One learns a great deal from reading past history. To understand why fare increases are periodically required for the New York Metropolitan Transportation Authority (MTA) New York City Transit subway system, go back to the beginning.
The original BMT (Brooklyn Manhattan Rapid Transit -- today's B,D,J,M, N,Q, R and Z lines) and IRT (Interboro Rapid Transit -- 1,2,3,4,5,6,7, Franklin Ave and Times Square shuttles) subway systems were constructed and managed by the private sector with no government operating subsidies. Financial viability was 100 percent dependent upon farebox revenues. They supported both development and economic growth of numerous neighborhoods in Manhattan, Brooklyn, the Bronx and Queens.
As part of the franchise agreement the owners had to sign, City Hall had direct control over the fare structure. For a period of time, owners actually make a profit with a five cent fare. After decades passed, the cost of salaries, maintenance, power, supplies and equipment would pressure owners to ask City Hall for permission to raise the fares. This additional revenue was needed to keep a good state of repair, increase the frequency of service, purchase new subway cars, pay employee salary increases and support planned system expansion.
Politicians more interested in the next reelection (and subscribing to the old Roman philosophy of free bread and circuses) refused this request each year for well over a decade. As a result, in order to survive, owners of both systems began looking elsewhere to reduce costs and stay in business. They started curtailing basic maintenance, delayed purchases of new subway cars, postponed salary increases for employees, canceled any plans for system expansion and cut corners to survive.
In 1932, NYC began building and financing construction of the new IND (Independent Subway -- today’s A, C ,E ,F and G lines). This new municipal system subsidized by taxpayers dollars would provide direct competition to both the IRT and BMT. Municipal government forced them into economic ruin by denying them fare increases that would have provided access to additional badly needed funds. Just like The Godfather, Big Brother made them an offer they couldn’t refuse. The owners folded in 1940 and sold out to City Hall.
In 1953, the old NYC Board of Transportation passed on control of the municipal subway system, including all its assets to the newly created NYC Transit Authority. Under late New York Gov. Nelson Rockefeller in the 60s, the Metropolitan Commuter Transportation Authority (MCTA) was created. The governor appointed four board members. The mayor also appointed four and the rest were from the suburbs. No one elected official controlled a majority of the votes.
In 1969, the MCTA became the Metropolitan Transportation Authority and took over management of the NYC Transit Authority.
In 1996, Metro Cards were introduced. These provided free transfers between the subway and bus. This eliminated the old two fare zones making public transportation an even better bargain. Purchasing a weekly or monthly Metro Card, LIRR or Metro North commutation ticket reduce the cost per ride and provides virtually unlimited trips. Employers offer transit checks which help subsidize a portion of the costs.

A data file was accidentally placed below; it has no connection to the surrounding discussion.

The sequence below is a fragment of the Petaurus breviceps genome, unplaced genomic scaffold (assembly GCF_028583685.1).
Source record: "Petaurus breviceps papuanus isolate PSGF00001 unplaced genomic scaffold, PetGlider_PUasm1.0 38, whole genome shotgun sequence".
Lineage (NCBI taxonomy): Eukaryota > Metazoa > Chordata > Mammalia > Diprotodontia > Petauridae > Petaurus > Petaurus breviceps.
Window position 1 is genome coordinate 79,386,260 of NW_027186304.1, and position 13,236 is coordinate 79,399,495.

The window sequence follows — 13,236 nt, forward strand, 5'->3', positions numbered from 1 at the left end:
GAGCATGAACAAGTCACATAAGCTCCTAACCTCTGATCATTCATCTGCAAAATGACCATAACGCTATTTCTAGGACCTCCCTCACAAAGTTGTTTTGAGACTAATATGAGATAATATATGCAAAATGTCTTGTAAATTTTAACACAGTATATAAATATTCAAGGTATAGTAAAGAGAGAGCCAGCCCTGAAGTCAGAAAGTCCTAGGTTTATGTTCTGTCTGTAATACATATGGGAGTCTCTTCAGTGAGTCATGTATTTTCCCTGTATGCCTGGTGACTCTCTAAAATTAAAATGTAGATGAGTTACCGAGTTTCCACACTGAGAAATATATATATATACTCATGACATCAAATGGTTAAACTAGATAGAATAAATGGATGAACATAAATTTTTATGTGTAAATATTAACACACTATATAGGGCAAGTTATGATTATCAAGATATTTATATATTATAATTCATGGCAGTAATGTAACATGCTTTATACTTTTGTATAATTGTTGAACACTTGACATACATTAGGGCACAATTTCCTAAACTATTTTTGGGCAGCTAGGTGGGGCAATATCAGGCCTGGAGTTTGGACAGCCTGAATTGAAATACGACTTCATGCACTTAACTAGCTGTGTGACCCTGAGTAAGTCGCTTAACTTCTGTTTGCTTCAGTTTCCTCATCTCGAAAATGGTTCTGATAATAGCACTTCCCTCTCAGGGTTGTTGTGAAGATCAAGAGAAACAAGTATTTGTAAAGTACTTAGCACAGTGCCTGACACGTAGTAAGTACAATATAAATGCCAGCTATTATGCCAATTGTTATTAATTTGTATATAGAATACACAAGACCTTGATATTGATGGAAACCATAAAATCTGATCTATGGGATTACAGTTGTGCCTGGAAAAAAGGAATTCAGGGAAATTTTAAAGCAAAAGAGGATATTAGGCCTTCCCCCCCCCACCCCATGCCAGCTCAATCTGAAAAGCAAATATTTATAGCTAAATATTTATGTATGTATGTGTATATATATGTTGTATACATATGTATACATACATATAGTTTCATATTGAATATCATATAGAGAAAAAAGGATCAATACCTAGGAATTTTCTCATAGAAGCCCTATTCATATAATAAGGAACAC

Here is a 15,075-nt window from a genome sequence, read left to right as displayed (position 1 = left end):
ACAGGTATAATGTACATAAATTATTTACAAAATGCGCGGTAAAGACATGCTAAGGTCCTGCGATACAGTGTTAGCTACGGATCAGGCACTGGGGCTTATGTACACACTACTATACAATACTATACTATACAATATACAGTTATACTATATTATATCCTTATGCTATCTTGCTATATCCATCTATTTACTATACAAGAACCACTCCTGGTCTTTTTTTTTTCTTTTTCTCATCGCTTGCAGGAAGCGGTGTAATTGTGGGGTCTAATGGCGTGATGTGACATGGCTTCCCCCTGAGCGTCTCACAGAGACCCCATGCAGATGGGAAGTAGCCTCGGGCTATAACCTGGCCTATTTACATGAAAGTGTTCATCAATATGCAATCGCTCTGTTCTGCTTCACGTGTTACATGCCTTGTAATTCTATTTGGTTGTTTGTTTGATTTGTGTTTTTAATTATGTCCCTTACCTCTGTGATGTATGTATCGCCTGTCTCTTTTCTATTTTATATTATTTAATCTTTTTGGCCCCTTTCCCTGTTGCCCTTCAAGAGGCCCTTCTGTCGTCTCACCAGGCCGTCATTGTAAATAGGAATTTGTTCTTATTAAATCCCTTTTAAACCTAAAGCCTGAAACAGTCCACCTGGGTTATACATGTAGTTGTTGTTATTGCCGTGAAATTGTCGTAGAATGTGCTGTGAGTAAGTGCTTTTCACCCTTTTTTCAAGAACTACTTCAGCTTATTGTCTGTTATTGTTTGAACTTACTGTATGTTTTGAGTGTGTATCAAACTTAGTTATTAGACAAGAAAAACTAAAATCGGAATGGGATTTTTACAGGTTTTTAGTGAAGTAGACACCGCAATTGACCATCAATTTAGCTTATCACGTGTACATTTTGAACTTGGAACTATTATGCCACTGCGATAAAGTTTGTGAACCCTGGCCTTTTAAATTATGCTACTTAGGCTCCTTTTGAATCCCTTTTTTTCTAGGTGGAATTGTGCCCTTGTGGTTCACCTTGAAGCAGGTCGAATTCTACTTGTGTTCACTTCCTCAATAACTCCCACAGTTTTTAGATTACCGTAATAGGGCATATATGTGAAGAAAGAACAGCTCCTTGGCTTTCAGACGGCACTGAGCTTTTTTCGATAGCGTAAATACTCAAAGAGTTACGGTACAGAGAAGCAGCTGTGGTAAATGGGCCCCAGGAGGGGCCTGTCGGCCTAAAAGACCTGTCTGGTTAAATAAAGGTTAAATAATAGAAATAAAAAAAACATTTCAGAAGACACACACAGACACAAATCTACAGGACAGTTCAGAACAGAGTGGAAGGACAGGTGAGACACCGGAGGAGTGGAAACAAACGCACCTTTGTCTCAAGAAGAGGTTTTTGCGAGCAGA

Fare increases for the NY MTA NYC transit bus, subway and Staten Island Railway, MTA Bus along with Long Island Rail Road and Metro North Railroad have been periodically required every few years. Fare hikes are needed if the MTA and operating agencies such as the NYC Transit bus, subway and Staten Island Railway, MTA Bus, LIRR and Metro North are to provide the services millions of New Yorkers count on daily. They are inevitable, due to increasing costs of labor, power, fuel, supplies, materials, routine safety, state of good repair, replacement of worn out rolling stock, upgrades to stations, yards and shops, as well as any future system expansion projects necessary to run any transit system and inflation.
New York State provides the MTA significant annual funding under the Statewide Transportation Operating Assistance (STOA) program. Via Federal Transit Administration grants which provide cash, riders and motorists continue to pay their fair share. Uncle Sam did even more by providing $3.9 billion under the first, $4 billion under the second and $6.5 billion under the third COVID-19 aid packages for a total of $14 billion. In 2020, the Federal Transit Administration provided the MTA with $1.4 billion in annual formula funding under various grant programs. In 2021, this should increase to $1.5 billion..
With receipt of billions from the third round of COVID-19 emergency funding, New York City Mayor de Blasio and New York Gov. Andrew Cuomo have sufficient revenue to balance their respective budget shortfalls.
Now they now have no excuses to pay a significant portion of their respective fair shares of $3.5 billion each previously agreed to provide toward the MTA $51 billion 2020 - 2024 Five Year Capital Plan and more in annual operating assistance.
Larry Penner is a transportation advocate, historian and writer who previously worked for the Federal Transit Administration Region 2 NY Office. This included the development, review, approval and oversight for billions of dollars in grants which provided funding for capital projects and programs to the NY MTA, NYC Transit, Long Island and Metro North Rail Roads, MTA Bus, NYC DOT, NJ Transit and more than 30 transit agencies in New York and New Jersey.